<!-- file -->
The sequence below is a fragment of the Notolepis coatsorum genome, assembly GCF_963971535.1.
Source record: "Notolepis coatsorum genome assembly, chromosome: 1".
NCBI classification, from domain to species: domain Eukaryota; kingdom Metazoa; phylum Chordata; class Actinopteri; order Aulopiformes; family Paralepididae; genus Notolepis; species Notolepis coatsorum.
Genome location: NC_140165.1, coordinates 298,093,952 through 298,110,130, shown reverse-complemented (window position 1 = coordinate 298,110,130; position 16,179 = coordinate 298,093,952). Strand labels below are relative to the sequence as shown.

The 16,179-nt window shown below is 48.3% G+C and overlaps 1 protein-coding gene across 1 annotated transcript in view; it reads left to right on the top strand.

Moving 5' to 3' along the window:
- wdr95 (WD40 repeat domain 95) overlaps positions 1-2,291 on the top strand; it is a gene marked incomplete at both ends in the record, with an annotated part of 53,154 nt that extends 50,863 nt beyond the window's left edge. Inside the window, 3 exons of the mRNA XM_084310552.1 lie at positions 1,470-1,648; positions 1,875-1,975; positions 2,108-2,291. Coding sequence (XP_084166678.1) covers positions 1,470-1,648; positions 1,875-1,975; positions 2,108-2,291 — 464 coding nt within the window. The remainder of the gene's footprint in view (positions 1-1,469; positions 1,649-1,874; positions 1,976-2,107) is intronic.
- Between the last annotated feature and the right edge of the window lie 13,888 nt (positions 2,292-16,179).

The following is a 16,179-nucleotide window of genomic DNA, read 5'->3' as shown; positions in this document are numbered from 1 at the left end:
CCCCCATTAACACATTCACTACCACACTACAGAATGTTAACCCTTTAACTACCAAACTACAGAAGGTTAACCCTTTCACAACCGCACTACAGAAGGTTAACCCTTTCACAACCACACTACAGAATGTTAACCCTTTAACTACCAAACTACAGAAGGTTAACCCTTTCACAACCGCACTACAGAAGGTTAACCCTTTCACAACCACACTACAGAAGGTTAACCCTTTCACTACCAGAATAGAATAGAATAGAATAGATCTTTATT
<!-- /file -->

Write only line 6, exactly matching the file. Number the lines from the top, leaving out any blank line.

Moving 5' to 3' along the window: